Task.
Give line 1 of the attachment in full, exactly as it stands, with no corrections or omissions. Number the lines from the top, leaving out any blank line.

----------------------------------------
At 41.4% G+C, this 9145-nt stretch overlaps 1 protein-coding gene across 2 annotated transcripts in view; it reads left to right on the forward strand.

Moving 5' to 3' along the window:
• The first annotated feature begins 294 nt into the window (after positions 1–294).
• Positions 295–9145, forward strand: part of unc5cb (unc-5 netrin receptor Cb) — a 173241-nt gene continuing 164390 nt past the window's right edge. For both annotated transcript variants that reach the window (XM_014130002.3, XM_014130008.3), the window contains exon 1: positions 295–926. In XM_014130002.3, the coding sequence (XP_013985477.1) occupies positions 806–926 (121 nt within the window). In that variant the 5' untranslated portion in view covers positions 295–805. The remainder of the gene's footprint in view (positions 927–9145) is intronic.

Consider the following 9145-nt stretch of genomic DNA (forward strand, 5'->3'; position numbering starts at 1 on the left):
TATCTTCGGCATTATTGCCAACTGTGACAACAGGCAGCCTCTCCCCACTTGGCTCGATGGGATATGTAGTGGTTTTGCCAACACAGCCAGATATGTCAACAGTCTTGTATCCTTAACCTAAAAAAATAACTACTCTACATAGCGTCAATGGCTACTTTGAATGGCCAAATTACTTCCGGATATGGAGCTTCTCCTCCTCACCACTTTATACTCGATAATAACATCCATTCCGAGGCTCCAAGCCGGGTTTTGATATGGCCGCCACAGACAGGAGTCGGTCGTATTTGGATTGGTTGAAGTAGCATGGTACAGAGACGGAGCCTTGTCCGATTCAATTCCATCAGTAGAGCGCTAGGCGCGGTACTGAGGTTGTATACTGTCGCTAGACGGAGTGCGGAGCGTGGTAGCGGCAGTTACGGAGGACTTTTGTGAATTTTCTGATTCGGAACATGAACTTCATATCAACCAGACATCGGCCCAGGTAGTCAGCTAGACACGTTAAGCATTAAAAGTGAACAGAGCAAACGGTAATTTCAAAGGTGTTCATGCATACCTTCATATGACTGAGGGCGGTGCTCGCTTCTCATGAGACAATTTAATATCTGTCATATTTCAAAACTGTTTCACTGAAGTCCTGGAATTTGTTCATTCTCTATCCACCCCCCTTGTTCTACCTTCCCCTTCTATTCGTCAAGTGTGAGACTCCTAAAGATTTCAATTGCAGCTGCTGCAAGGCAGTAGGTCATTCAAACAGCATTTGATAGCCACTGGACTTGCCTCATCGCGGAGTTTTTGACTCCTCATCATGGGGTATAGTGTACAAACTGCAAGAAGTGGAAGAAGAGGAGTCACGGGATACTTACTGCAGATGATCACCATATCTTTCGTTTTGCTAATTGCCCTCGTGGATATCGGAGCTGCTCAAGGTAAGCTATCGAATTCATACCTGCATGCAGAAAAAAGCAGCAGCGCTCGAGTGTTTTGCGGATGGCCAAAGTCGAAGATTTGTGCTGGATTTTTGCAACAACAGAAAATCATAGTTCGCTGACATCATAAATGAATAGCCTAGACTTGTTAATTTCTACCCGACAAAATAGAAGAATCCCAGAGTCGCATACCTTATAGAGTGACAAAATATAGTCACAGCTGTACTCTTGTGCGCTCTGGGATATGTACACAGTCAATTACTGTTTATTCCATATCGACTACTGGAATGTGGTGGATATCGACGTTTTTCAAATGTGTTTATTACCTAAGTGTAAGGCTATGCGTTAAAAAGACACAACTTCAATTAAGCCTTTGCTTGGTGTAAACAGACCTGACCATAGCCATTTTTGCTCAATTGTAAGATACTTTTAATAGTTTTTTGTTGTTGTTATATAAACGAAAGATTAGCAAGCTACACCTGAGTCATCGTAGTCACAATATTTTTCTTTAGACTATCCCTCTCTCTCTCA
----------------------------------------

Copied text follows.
At 41.4% G+C, this 9145-nt stretch overlaps 1 protein-coding gene across 2 annotated transcripts in view; it reads left to right on the forward strand.